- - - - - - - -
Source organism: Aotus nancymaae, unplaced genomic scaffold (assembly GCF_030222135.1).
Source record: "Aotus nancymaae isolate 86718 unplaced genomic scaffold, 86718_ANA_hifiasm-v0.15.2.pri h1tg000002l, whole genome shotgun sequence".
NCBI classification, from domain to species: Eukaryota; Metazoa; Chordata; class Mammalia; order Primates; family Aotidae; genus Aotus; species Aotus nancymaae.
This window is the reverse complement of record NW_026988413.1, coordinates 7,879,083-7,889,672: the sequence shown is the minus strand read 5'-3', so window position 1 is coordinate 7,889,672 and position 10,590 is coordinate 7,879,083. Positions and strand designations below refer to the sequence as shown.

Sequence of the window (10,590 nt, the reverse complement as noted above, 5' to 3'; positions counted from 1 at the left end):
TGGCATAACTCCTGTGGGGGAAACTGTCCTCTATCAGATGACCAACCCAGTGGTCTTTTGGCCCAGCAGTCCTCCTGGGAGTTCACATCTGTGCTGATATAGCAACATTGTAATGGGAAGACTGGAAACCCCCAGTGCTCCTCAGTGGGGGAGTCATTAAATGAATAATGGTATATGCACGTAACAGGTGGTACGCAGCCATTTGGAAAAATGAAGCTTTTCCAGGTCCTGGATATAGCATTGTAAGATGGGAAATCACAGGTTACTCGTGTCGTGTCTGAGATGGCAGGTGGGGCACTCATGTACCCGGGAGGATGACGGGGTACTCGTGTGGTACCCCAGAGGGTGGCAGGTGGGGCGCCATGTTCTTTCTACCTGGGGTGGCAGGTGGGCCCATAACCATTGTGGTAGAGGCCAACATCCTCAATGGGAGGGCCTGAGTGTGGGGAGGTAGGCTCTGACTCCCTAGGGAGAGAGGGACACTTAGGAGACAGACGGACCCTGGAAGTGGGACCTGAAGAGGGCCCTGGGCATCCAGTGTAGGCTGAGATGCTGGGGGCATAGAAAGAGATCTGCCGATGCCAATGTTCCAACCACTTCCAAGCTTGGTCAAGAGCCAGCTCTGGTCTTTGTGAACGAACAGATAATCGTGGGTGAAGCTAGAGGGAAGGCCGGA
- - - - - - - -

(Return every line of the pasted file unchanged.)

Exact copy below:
Source organism: Aotus nancymaae, unplaced genomic scaffold (assembly GCF_030222135.1).
Source record: "Aotus nancymaae isolate 86718 unplaced genomic scaffold, 86718_ANA_hifiasm-v0.15.2.pri h1tg000002l, whole genome shotgun sequence".
NCBI classification, from domain to species: Eukaryota; Metazoa; Chordata; class Mammalia; order Primates; family Aotidae; genus Aotus; species Aotus nancymaae.
This window is the reverse complement of record NW_026988413.1, coordinates 7,879,083-7,889,672: the sequence shown is the minus strand read 5'-3', so window position 1 is coordinate 7,889,672 and position 10,590 is coordinate 7,879,083. Positions and strand designations below refer to the sequence as shown.

Sequence of the window (10,590 nt, the reverse complement as noted above, 5' to 3'; positions counted from 1 at the left end):
TGGCATAACTCCTGTGGGGGAAACTGTCCTCTATCAGATGACCAACCCAGTGGTCTTTTGGCCCAGCAGTCCTCCTGGGAGTTCACATCTGTGCTGATATAGCAACATTGTAATGGGAAGACTGGAAACCCCCAGTGCTCCTCAGTGGGGGAGTCATTAAATGAATAATGGTATATGCACGTAACAGGTGGTACGCAGCCATTTGGAAAAATGAAGCTTTTCCAGGTCCTGGATATAGCATTGTAAGATGGGAAATCACAGGTTACTCGTGTCGTGTCTGAGATGGCAGGTGGGGCACTCATGTACCCGGGAGGATGACGGGGTACTCGTGTGGTACCCCAGAGGGTGGCAGGTGGGGCGCCATGTTCTTTCTACCTGGGGTGGCAGGTGGGCCCATAACCATTGTGGTAGAGGCCAACATCCTCAATGGGAGGGCCTGAGTGTGGGGAGGTAGGCTCTGACTCCCTAGGGAGAGAGGGACACTTAGGAGACAGACGGACCCTGGAAGTGGGACCTGAAGAGGGCCCTGGGCATCCAGTGTAGGCTGAGATGCTGGGGGCATAGAAAGAGATCTGCCGATGCCAATGTTCCAACCACTTCCAAGCTTGGTCAAGAGCCAGCTCTGGTCTTTGTGAACGAACAGATAATCGTGGGTGAAGCTAGAGGGAAGGCCGGA